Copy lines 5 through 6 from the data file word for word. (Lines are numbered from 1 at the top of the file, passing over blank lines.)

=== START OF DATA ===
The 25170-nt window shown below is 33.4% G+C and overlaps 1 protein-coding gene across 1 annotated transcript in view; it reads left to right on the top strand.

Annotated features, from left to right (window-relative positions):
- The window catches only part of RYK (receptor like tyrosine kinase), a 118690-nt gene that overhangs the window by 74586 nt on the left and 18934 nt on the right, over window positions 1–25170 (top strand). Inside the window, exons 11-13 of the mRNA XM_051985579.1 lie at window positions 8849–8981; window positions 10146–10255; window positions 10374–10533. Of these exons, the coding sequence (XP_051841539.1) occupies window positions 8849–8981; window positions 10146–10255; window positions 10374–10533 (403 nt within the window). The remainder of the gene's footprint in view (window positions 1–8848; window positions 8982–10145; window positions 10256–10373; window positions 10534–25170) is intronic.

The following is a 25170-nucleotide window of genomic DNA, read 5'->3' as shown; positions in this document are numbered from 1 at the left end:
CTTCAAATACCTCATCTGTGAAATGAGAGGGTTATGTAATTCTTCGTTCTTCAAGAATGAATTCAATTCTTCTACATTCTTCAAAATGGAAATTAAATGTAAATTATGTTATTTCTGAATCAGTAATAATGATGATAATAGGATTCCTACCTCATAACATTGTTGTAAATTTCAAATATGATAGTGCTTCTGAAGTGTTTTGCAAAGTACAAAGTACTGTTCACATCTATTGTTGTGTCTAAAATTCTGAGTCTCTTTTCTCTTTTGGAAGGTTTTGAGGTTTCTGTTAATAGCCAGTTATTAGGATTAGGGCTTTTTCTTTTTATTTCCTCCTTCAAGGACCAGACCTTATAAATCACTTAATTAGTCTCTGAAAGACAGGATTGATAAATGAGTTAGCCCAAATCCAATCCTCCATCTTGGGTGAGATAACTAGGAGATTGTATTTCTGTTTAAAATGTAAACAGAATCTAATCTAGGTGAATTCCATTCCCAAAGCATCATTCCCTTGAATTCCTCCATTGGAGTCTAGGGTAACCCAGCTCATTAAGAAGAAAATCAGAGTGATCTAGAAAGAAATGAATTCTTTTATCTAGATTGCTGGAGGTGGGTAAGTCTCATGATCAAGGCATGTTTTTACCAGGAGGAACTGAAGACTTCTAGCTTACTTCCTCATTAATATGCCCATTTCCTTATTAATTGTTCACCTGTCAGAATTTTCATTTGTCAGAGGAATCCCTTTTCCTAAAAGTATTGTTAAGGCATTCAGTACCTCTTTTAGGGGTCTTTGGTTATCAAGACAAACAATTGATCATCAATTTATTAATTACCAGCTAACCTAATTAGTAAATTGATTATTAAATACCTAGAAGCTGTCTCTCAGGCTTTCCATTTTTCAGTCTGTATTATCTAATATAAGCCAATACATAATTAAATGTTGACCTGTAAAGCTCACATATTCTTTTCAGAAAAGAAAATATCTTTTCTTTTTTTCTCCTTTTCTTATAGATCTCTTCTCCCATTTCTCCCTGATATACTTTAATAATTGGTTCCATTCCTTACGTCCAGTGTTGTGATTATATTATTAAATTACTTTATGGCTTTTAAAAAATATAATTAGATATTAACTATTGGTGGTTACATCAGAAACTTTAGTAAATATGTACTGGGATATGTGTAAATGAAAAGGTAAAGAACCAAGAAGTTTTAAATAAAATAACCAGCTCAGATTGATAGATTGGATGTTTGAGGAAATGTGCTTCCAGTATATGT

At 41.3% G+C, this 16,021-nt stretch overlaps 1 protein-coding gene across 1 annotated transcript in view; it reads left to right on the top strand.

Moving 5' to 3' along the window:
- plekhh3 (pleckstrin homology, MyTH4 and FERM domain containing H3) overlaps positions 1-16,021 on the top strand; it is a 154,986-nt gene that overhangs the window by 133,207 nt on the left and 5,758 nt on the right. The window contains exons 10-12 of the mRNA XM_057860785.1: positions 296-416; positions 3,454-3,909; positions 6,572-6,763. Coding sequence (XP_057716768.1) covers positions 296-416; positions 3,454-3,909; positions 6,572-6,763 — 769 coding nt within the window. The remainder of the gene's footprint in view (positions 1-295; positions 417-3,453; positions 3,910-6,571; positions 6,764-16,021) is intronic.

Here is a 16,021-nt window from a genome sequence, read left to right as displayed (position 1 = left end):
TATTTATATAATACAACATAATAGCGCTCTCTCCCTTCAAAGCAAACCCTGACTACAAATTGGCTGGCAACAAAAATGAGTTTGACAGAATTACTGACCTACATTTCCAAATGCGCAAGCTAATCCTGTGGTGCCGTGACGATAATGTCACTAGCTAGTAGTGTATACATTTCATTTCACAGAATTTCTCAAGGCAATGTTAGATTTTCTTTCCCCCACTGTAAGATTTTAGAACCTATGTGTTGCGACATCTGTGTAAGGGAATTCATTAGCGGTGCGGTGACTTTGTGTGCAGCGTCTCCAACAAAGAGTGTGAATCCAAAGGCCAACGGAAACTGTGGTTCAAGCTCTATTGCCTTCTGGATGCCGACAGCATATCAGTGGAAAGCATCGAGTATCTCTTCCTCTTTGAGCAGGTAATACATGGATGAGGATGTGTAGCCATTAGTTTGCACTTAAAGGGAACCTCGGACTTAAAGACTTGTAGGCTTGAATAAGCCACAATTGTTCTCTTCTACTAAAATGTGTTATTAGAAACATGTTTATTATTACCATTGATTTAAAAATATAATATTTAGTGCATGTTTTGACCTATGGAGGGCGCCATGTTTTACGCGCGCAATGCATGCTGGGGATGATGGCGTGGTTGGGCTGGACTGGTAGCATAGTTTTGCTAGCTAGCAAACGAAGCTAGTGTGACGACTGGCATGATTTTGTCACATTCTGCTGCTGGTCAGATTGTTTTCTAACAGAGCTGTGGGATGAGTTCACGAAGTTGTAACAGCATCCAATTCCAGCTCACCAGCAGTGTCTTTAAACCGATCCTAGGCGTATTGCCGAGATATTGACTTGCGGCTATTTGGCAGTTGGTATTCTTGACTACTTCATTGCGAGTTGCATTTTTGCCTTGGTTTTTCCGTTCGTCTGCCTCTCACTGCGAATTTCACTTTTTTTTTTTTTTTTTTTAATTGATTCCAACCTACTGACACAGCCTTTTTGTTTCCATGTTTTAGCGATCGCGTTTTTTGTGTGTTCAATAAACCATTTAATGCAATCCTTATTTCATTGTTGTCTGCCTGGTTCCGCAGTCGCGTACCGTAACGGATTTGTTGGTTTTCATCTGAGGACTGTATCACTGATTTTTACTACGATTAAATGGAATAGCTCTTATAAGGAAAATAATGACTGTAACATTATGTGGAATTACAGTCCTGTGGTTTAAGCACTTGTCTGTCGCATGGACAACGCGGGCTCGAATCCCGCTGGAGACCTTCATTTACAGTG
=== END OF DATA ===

CTTCAAATACCTCATCTGTGAAATGAGAGGGTTATGTAATTCTTCGTTCTTCAAGAATGAATTCAATTCTTCTACATTCTTCAAAATGGAAATTAAATGTAAATTATGTTATTTCTGAATCAGTAATAATGATGATAATAGGATTCCTACCTCATAACATTGTTGTAAATTTCAAATATGATAGTGCTTCTGAAGTGTTTTGCAAAGTACAAAGTACTGTTCACATCTATTGTTGTGTCTAAAATTCTGAGTCTCTTTTCTCTTTTGGAAGGTTTTGAGGTTTCTGTTAATAGCCAGTTATTAGGATTAGGGCTTTTTCTTTTTATTTCCTCCTTCAAGGACCAGACCTTATAAATCACTTAATTAGTCTCTGAAAGACAGGATTGATAAATGAGTTAGCCCAAATCCAATCCTCCATCTTGGGTGAGATAACTAGGAGATTGTATTTCTGTTTAAAATGTAAACAGAATCTAATCTAGGTGAATTCCATTCCCAAAGCATCATTCCCTTGAATTCCTCCATTGGAGTCTAGGGTAACCCAGCTCATTAAGAAGAAAATCAGAGTGATCTAGAAAGAAATGAATTCTTTTATCTAGATTGCTGGAGGTGGGTAAGTCTCATGATCAAGGCATGTTTTTACCAGGAGGAACTGAAGACTTCTAGCTTACTTCCTCATTAATATGCCCATTTCCTTATTAATTGTTCACCTGTCAGAATTTTCATTTGTCAGAGGAATCCCTTTTCCTAAAAGTATTGTTAAGGCATTCAGTACCTCTTTTAGGGGTCTTTGGTTATCAAGACAAACAATTGATCATCAATTTATTAATTACCAGCTAACCTAATTAGTAAATTGATTATTAAATACCTAGAAGCTGTCTCTCAGGCTTTCCATTTTTCAGTCTGTATTATCTAATATAAGCCAATACATAATTAAATGTTGACCTGTAAAGCTCACATATTCTTTTCAGAAAAGAAAATATCTTTTCTTTTTTTCTCCTTTTCTTATAGATCTCTTCTCCCATTTCTCCCTGATATACTTTAATAATTGGTTCCATTCCTTACGTCCAGTGTTGTGATTATATTATTAAATTACTTTATGGCTTTTAAAAAATATAATTAGATATTAACTATTGGTGGTTACATCAGAAACTTTAGTAAATATGTACTGGGATATGTGTAAATGAAAAGGTAAAGAACCAAGAAGTTTTAAATAAAATAACCAGCTCAGATTGATAGATTGGATGTTTGAGGAAATGTGCTTCCAGTATATGT

At 41.3% G+C, this 16,021-nt stretch overlaps 1 protein-coding gene across 1 annotated transcript in view; it reads left to right on the top strand.